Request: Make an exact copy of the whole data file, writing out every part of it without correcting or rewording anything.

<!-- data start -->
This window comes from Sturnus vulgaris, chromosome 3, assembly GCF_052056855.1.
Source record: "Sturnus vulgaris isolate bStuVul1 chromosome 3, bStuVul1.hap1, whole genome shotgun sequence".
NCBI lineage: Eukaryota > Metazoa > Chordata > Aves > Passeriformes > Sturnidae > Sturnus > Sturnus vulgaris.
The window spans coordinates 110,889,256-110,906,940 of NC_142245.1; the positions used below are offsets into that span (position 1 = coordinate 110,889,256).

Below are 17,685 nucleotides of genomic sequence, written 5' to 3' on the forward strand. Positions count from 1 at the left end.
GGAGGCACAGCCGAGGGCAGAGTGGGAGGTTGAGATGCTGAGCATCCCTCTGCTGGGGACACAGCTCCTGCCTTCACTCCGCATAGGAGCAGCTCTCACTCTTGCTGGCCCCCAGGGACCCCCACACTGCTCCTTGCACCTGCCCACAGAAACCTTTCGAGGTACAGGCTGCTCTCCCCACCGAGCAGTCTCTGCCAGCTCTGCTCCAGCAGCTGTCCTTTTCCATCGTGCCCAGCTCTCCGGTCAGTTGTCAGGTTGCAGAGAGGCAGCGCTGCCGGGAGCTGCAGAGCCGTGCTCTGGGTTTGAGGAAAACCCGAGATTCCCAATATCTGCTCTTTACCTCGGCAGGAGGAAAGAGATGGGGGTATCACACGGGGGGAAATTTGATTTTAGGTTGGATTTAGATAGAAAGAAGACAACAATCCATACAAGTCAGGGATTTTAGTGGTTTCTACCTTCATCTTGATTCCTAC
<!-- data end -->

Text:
This window comes from Sturnus vulgaris, chromosome 3, assembly GCF_052056855.1.
Source record: "Sturnus vulgaris isolate bStuVul1 chromosome 3, bStuVul1.hap1, whole genome shotgun sequence".
NCBI lineage: Eukaryota > Metazoa > Chordata > Aves > Passeriformes > Sturnidae > Sturnus > Sturnus vulgaris.
The window spans coordinates 110,889,256-110,906,940 of NC_142245.1; the positions used below are offsets into that span (position 1 = coordinate 110,889,256).

Below are 17,685 nucleotides of genomic sequence, written 5' to 3' on the forward strand. Positions count from 1 at the left end.
GGAGGCACAGCCGAGGGCAGAGTGGGAGGTTGAGATGCTGAGCATCCCTCTGCTGGGGACACAGCTCCTGCCTTCACTCCGCATAGGAGCAGCTCTCACTCTTGCTGGCCCCCAGGGACCCCCACACTGCTCCTTGCACCTGCCCACAGAAACCTTTCGAGGTACAGGCTGCTCTCCCCACCGAGCAGTCTCTGCCAGCTCTGCTCCAGCAGCTGTCCTTTTCCATCGTGCCCAGCTCTCCGGTCAGTTGTCAGGTTGCAGAGAGGCAGCGCTGCCGGGAGCTGCAGAGCCGTGCTCTGGGTTTGAGGAAAACCCGAGATTCCCAATATCTGCTCTTTACCTCGGCAGGAGGAAAGAGATGGGGGTATCACACGGGGGGAAATTTGATTTTAGGTTGGATTTAGATAGAAAGAAGACAACAATCCATACAAGTCAGGGATTTTAGTGGTTTCTACCTTCATCTTGATTCCTAC